Harvard Middle East centre opens first overseas office
Based in the Tunisian capital of Tunis, the centre’s office aims to establish an intellectual hub for scholars of and from Tunisia, the Maghreb, the Mediterranean and the wider Middle East region. It is intended to provide students and scholars with a “bridge” to renowned Tunisian archival facilities and serve as an incubator for analysis of the evolving social, cultural, legal and political movements in the region, according to the official Center for Middle Eastern Studies or CMES press report.
"We are always seeking opportunities to make the university more intentionally global, and the field office in Tunisia will bring the world to Harvard and Harvard to the world in exciting new ways that will shape important work across fields and disciplines," Harvard University President Drew Faust was quoted as saying.
Harvard is known for its relatively cautious approach to overseas expansion. While the Ivy League American university has deliberately not followed the trend of establishing undergraduate campuses abroad, it maintains a global presence through a number of overseas offices which serve as outposts for university programming, teaching and research efforts, according to a 2015 article in student newspaper The Harvard Crimson.
The office and year-round programmes run from the new office in Tunisia have been made possible by the support of Harvard alumnus and Tunisian financier Hazem Ben-Gacem, who is also responsible for mobilising funds for major projects included in the next five-year Tunisian plan entitled Tunisia 2020: Road to inclusion, sustainability and efficiency.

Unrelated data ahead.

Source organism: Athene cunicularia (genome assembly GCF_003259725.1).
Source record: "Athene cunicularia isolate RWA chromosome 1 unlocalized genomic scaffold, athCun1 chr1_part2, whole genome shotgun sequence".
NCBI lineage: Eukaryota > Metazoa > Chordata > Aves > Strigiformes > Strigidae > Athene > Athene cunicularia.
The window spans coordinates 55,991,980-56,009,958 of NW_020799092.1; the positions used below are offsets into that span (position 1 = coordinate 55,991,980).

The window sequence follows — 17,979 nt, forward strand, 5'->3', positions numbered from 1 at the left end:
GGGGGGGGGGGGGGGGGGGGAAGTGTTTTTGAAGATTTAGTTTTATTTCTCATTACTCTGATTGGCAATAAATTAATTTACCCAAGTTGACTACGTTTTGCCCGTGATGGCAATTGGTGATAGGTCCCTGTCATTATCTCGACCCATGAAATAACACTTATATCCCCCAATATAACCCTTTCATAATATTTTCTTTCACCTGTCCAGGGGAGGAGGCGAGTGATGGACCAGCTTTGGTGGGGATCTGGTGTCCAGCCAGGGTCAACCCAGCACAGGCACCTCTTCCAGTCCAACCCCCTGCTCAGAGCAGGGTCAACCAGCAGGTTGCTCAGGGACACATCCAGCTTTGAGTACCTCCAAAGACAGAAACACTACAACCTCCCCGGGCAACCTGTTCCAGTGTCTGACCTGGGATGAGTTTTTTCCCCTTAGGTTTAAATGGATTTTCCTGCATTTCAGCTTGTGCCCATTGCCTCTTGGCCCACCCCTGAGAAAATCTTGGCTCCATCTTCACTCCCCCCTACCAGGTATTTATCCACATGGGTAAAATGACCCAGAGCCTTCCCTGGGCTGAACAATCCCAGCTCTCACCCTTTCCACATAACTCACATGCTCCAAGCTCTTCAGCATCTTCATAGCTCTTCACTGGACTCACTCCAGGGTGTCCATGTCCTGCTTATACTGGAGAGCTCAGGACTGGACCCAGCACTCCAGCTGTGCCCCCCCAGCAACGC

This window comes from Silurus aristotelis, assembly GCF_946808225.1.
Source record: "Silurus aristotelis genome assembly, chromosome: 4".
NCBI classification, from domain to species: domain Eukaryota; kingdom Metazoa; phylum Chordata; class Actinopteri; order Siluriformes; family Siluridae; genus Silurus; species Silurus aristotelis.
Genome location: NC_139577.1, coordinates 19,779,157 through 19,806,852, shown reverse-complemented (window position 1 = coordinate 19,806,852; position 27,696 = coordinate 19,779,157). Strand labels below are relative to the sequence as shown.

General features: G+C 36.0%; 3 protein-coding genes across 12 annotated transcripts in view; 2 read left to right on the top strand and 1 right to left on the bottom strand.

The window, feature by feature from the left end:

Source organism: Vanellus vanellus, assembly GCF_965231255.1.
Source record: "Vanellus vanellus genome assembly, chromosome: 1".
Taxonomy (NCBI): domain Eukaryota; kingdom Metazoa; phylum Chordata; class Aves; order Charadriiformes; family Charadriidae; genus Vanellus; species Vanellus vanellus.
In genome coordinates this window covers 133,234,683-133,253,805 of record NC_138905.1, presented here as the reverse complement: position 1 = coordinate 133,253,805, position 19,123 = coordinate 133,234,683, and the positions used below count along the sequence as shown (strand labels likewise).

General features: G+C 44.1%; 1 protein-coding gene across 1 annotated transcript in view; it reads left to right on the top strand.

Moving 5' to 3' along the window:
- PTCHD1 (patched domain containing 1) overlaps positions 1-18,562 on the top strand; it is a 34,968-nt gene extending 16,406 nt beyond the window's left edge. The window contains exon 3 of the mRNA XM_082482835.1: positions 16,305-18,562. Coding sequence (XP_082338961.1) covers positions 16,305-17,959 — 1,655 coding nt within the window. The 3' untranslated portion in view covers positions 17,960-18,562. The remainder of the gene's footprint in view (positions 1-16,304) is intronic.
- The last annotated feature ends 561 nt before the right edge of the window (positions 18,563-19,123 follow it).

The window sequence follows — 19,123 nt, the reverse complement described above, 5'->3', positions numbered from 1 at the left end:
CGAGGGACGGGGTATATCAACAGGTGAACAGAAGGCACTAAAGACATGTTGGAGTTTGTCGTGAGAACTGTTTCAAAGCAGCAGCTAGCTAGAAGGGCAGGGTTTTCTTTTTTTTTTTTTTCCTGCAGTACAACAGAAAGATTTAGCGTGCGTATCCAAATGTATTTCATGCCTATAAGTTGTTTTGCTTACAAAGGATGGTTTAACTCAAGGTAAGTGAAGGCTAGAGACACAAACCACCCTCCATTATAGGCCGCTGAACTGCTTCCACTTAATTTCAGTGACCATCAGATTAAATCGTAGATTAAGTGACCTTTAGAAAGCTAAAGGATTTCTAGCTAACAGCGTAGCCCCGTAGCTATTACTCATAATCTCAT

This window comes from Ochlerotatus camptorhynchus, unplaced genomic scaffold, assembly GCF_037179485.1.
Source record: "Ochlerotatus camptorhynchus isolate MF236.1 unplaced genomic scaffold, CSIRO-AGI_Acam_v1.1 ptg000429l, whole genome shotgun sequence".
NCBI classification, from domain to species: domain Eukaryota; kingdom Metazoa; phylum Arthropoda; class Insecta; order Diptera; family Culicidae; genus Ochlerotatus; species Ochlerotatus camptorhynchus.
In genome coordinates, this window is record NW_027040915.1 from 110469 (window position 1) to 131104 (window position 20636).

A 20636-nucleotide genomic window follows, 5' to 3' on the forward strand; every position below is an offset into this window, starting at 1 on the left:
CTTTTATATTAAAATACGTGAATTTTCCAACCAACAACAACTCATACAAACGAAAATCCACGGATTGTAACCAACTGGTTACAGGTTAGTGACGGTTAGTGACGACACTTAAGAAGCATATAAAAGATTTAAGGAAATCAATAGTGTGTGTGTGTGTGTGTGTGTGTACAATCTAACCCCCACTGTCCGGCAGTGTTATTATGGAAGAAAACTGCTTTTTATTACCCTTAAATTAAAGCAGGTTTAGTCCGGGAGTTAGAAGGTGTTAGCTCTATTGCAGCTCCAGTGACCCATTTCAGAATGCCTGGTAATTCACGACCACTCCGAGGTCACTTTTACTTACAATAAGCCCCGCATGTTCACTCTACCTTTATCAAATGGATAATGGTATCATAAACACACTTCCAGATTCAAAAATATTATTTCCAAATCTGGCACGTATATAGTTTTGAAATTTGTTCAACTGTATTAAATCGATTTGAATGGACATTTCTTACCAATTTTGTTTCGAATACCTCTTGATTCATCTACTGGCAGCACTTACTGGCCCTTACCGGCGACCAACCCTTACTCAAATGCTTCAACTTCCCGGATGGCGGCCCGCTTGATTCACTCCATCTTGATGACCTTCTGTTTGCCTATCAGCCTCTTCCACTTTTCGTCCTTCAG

This plan includes the establishment of an US$85 million German university that will be operational by 2021 and will be the first of its kind in the Arab Maghreb region.
“From the beginning, the hope has been to establish an outpost where Harvard faculty and students would come to discover Tunisia – its history, language, culture, art and people – and integrate this experience into their scholarship and education,” said Ben-Gacem. “I’m very excited by this first step towards a substantial Harvard presence in Tunisia.”
The establishment of the CMES Tunisia office is in line with a statement from a 2012 article published in the Journal of Studies in International Education entitled “US Students Study Abroad in the Middle East/North Africa: Factors influencing growing numbers". The authors state: “The political events of the last decade and the Arab Spring have made it more important than ever for Americans to understand the language, culture and history of the Middle East/North Africa region."